Our hike brought us to a gate, a corral, and a tall, cylindrical metal water tank—range improvements built by cattle ranchers. Stealthily, we approached the tank, startling six Mourning Doves into flight. The tall grass just upslope of the tank was lush by Arizona standards and the damp, squishy meadow suggested that McGrew Spring lay just upslope. After several more minutes of hiking, we reached a narrow rivulet of water. We paused at the upper end of the grassy area, where surface water surrendered to the thirsty desert, percolating into the soil. Large mesquite and netleaf hackberry trees provided shade as we walked beside the narrow channel of water.
We pulled measuring tapes, cameras, pencils, and data forms from our daypacks. Item by item, we collected data, such as the aquatic insects, butterflies, and birds at the site. Long ago, the spring had been dug out to create a small pond, which we measured to be 25 feet long by 14 feet wide. Permanent photo points had been established around the perimeter of the pond during July’s monitoring efforts, their purpose being to aid in creating a photo record of changes at the spring. Carol stood at these points and snapped photographs, while Rosemary noted the tracks of wildlife that were using the site. We measured the length of the shallow rivulet that drained the spring; it flowed for a distance of just under 50 feet before disappearing into the soil. I placed the section of 2-inch-diameter pipe into the flowing water and, digging with my hands, packed mud around its haunches. I continued to add mud to my small dam until it reached six inches high and extended to both banks of the tiny stream. When all the water was captured and flowing through the pipe, I set a bucket under it and the group performed a timed count to determine how many gallons per minute the spring was producing.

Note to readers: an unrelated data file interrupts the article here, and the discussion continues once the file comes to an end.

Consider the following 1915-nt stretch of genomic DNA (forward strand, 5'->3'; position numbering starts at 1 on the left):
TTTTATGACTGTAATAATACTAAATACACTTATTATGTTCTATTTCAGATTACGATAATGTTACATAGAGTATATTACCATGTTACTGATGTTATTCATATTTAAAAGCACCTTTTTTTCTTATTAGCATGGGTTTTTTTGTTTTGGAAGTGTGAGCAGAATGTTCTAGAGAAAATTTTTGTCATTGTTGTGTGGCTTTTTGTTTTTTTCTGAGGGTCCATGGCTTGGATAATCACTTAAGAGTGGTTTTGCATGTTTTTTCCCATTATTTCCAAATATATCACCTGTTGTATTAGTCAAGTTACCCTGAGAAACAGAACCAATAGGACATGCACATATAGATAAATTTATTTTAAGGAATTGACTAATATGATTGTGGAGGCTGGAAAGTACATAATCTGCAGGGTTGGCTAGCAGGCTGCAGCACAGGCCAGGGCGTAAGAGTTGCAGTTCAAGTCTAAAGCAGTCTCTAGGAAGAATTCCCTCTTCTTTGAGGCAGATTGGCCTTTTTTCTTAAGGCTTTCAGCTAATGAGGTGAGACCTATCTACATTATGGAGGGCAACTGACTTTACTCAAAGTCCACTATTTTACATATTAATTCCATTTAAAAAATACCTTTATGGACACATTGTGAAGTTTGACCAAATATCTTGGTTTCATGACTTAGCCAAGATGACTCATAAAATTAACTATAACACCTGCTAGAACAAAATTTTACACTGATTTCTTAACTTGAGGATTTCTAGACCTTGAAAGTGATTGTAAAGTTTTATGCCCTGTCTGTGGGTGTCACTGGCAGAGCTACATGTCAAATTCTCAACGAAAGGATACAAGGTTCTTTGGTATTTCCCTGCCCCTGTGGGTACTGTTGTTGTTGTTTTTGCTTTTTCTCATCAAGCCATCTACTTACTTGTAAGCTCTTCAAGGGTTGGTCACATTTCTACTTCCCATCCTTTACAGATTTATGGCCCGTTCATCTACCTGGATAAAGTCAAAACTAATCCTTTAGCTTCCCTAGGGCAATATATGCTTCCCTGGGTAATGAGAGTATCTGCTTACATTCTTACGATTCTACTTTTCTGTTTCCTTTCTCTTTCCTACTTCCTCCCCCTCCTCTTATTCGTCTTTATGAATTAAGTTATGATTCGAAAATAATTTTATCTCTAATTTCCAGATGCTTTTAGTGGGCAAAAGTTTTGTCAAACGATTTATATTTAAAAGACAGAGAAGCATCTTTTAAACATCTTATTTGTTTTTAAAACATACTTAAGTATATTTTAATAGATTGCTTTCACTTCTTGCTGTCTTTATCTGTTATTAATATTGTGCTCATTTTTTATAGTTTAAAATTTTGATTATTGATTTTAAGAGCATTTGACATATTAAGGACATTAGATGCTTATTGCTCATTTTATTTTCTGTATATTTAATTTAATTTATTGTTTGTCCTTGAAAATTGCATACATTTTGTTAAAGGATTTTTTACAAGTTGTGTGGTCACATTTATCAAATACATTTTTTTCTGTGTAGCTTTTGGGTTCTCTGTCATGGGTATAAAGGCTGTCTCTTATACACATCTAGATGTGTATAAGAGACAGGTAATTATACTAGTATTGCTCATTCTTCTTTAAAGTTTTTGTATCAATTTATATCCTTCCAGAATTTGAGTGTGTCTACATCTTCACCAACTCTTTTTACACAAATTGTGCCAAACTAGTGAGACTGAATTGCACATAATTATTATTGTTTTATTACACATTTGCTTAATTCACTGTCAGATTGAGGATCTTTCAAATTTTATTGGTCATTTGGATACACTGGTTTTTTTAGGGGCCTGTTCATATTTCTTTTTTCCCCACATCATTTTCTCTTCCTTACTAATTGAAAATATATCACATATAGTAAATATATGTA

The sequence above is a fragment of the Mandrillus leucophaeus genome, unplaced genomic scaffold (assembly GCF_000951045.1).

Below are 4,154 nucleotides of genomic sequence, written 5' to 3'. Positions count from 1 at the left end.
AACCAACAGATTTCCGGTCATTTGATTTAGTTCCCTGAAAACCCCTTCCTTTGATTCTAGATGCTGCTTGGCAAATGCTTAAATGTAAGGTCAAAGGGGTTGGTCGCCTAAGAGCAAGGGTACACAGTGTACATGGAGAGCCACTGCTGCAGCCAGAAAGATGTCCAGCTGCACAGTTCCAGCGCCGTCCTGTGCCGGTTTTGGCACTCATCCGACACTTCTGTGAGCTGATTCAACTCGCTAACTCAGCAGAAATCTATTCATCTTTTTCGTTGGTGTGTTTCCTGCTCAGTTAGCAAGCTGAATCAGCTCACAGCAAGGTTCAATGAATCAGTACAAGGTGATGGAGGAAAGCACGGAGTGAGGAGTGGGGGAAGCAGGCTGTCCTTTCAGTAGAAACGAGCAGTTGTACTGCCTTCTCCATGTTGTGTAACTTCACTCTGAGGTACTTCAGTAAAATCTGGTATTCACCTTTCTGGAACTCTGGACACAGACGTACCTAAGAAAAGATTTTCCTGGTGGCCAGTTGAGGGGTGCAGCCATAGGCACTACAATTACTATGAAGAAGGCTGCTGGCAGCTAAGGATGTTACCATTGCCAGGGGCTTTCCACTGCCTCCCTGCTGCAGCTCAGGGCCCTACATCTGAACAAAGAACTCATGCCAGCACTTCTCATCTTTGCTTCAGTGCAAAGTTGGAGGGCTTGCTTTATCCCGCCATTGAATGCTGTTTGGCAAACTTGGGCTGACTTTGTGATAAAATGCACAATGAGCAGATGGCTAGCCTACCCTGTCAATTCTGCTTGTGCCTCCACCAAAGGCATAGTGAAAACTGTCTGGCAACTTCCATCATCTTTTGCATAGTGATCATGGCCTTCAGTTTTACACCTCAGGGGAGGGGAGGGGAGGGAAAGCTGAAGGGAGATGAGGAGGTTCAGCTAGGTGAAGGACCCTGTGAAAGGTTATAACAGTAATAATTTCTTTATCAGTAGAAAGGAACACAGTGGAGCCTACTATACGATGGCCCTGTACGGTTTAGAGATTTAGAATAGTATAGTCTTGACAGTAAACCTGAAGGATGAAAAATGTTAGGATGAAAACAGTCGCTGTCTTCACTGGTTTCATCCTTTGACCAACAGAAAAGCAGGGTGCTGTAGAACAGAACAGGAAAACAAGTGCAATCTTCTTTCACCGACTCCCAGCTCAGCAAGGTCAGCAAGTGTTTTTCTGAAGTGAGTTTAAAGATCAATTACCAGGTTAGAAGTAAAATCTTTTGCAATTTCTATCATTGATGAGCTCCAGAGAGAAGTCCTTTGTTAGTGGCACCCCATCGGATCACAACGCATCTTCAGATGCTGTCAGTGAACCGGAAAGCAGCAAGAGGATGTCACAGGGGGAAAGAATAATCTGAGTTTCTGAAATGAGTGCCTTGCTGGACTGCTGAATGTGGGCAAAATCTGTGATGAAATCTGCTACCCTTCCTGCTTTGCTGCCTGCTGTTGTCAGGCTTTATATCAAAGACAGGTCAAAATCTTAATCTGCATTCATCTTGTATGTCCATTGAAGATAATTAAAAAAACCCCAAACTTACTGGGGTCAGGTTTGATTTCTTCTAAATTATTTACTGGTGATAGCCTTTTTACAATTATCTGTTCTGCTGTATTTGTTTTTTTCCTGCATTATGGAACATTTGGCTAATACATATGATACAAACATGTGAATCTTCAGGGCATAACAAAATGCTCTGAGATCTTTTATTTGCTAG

Carianne told us that plans to restore the area included the addition of native plants favored by pollinators such as hummingbirds, butterflies, and other insects. She added that McGrew Spring may be an important water source for several species of bat—cave myotis, Mexican long-tongued, Townsend’s big-eared, and lesser long-nosed—that roost in nearby abandoned mine shafts.
That evening, I leafed through a bulging file I keep on the importance of water in the desert. Since 2009, federal agencies, academics, and conservation groups have assessed the status of America’s birds in an annual “State of the Birds” report, which focuses on the habitats that species need to survive. The 2014 report found that “While some overall improvement has occurred to wetlands, arid-land habitats—which include the deserts, sagebrush, and chaparral of the American West—continue to be degraded. Birds in these fragile arid-land habitats show the steepest population declines in the nation with a 46 percent loss in the population of these birds since 1968 and a 6 percent drop just since 2009.”
One paper stated that “in Arizona and New Mexico, at least 80 percent of all animals use riparian areas at some stage of their lives, and more than half of these species are considered to be riparian obligates [require spring or streamside areas for breeding]. Studies in the southwestern United States show that riparian areas support a higher breeding diversity of birds than all other western habitats combined.”
Studying Neotropical migrant birds—and identifying management strategies to conserve them—is like peeling back the layers of an onion. Early research focused on Layer 1: the species’ breeding grounds. Habitat destruction or fragmentation or an increase in predators that consume adults, chicks, or eggs are among the factors that can affect breeding success. Layer 2: Identify and try to mitigate for threats that birds encounter when occupying their wintering habitat. Layer 3: Identify and try to mitigate for threats that birds encounter while on their migration route between summer and winter habitats. Scientists refer to this layer as stopover ecology: in this ever-changing world, are there suitable areas to rest and feed at appropriate intervals along the species’ migration corridor?
It had been a long day. My eyes were growing tired and words began to swim across the page. I struggled to stay awake as I read the following: “Additionally, over 60 percent of the species which are identified as Neotropical migratory birds use riparian areas in the West as stopover areas during migration.” My eyelids shut and the paper slipped from my hand…